Prevention efforts are critical not only for the well-being of children but also to stop future family violence from...
Young people, 12 to 19 years old, experience the highest rates of rape and sexual assault, and youth, 18-19 years old, experience the highest rates of stalking. As 13 to 19 year-olds move toward adulthood and independence, they begin making decisions without parental or guardian involvement, have their first romantic relationships, and hold their first job or internship. This time of new responsibilities and experiences can be extremely challenging as teens begin to navigate the complexity of balancing their independence with forging close relationships. All child and youth serving organizations can play a role in helping teens have healthy and respectful relationships in addition to intervening in situations where abuse may be occurring.
According to the CDC, some teens are at greater risk than others. Female students experienced higher rates of physical and sexual dating violence than male students. Students who identified as lesbian, gay, bisexual, transgender, or queer (LGBTQ) or those who were unsure of their gender identity experienced higher rates of physical and sexual dating violence compared to students who identified as heterosexual.
Experiencing abuse during childhood and adolescence can have lasting harm on future independence and well-being. The good news is violence is preventable, and we can all help young people grow and thrive.
Every February, organizations, schools, young people and their loved ones join together across the country for a national effort to raise awareness about the issue of teen dating violence through Teen Dating Violence Awareness Month (TDVAM). This annual, month-long push focuses on advocacy and education to stop dating abuse before it starts.
Center youth voice in all program development conversations. Engaging youth in meaningful and authentic ways will ensure your program is relevant and addresses the most pressing needs of the teens you are working with. Create opportunities to build leadership skills and engage their peers in the process.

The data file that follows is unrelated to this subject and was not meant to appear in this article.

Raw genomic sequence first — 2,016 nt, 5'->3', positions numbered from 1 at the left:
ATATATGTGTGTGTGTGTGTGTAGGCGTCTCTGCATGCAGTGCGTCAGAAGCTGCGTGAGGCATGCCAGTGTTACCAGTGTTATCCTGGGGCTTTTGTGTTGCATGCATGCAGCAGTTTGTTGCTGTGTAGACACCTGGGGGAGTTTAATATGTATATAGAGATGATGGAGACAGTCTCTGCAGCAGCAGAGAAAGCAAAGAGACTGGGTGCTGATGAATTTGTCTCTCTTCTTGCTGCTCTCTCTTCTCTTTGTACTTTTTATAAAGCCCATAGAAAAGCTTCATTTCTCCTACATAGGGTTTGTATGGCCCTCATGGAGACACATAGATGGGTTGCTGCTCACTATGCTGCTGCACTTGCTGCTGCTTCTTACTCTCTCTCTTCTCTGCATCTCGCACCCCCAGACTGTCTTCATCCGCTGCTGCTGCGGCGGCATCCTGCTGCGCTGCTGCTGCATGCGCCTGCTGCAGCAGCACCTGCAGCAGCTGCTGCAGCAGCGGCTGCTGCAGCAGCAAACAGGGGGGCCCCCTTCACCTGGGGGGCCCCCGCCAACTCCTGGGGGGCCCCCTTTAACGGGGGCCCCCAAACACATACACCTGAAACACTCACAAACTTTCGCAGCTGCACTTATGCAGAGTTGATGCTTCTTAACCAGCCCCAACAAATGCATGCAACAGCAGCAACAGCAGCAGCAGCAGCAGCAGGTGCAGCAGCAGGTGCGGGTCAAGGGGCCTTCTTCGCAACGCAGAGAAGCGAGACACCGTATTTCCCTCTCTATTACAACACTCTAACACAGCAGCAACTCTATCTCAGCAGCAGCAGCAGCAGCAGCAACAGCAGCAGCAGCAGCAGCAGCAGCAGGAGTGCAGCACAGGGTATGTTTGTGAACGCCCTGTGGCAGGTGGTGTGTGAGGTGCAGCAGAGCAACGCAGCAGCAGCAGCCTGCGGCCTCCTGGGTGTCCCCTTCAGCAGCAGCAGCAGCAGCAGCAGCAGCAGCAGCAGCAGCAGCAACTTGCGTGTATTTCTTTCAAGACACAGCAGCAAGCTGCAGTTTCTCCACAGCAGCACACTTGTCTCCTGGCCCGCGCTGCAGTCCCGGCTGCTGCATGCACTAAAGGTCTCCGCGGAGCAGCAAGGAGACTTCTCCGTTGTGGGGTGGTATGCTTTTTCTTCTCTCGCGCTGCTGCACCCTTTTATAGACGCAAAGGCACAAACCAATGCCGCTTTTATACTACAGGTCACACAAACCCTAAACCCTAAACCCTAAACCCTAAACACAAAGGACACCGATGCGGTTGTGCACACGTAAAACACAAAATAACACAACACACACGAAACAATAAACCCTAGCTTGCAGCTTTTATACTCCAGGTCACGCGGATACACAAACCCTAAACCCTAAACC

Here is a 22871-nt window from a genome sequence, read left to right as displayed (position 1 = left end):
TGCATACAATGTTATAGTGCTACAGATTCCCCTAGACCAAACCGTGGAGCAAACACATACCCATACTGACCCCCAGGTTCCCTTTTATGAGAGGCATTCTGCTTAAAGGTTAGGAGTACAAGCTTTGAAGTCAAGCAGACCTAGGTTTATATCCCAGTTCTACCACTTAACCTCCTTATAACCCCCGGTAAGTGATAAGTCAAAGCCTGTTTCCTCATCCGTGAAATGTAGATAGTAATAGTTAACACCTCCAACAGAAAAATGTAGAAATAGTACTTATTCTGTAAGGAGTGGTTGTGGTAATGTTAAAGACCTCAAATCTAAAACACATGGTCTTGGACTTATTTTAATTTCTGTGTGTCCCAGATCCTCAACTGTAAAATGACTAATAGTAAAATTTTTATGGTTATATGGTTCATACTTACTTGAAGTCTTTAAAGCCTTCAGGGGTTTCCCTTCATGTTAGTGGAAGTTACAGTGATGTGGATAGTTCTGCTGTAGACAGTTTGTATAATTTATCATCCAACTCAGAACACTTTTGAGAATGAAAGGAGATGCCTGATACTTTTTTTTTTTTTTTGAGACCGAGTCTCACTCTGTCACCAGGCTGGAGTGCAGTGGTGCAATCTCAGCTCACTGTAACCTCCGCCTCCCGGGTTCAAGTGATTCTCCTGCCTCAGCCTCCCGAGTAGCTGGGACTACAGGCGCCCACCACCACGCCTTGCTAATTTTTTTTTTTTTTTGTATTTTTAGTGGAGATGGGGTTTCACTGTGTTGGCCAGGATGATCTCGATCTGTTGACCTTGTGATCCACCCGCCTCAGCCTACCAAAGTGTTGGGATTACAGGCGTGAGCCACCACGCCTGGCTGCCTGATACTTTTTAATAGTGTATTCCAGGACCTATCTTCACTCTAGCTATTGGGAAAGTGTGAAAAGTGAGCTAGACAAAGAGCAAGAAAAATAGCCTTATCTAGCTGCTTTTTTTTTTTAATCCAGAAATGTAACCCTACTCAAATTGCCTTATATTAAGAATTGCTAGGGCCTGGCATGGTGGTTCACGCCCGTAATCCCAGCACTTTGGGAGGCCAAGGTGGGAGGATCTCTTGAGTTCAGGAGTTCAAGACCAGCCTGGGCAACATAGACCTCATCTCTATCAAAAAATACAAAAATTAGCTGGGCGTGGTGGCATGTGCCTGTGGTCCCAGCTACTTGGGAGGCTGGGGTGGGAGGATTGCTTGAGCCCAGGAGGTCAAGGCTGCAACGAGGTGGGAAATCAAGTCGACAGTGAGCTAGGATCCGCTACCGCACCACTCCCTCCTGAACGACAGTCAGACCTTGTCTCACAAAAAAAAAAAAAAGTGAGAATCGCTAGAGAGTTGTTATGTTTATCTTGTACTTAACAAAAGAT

Meet teens where they are – utilize methods of program delivery that are relevant and easily accessible by the youth you are trying to reach.
Offer programming and activities that connect teens together breaking isolation and creating positive friendship networks. Ex: after school video game club, basketball leagues, book clubs, volunteering opportunities, etc.
Engage influential and important adults in children’s lives – teachers, coaches, after school program staff, health care providers they can trust to create networks of support and positive role models.
Offer education to staff on recognizing the signs of unhealthy relationships and how to intervene. Ensure mandatory reporting protocols are in place.
Youth serving organizations can partner with a local DV program to help build capacity and referral pathways.
Implement strategies including primary TDV prevention programs, bystander intervention, public education campaigns, and other programs that work directly with teens to promote healthy relationships.
Develop policies and protocols to address incidents of bullying, dating violence, and sexual assault that could occur among participants in your programs. Including developing workplace policies for staff.
Provide staff working directly with teen survivors with trauma informed supervision and other supports to foster resiliency and reduce the impacts of vicarious trauma.
Create protective environments – improve school climate, ensure your physical spaces are inviting to teens – create areas where teens can have privacy and include age-appropriate books, magazines, video games, music, etc.
Take teens seriously, be supportive and respectful of their experiences.
Support their resilience and growth by helping them think about what they want and need in their relationship and how to set boundaries.
Challenge gender roles and expectations – respect and embrace diverse gender identities/expression and pronoun usage.
Help them find a health professional they trust.
Support them to make decisions about their bodies.
For transgender and nonbinary people, emotional abuse might look like a partner preventing them from making their own choices or shaming and/or punishing them for ways in which they express their gender identity, etc.
Encourage their interests and strengths. Remember that ultimately, they must decide what they believe is best for them.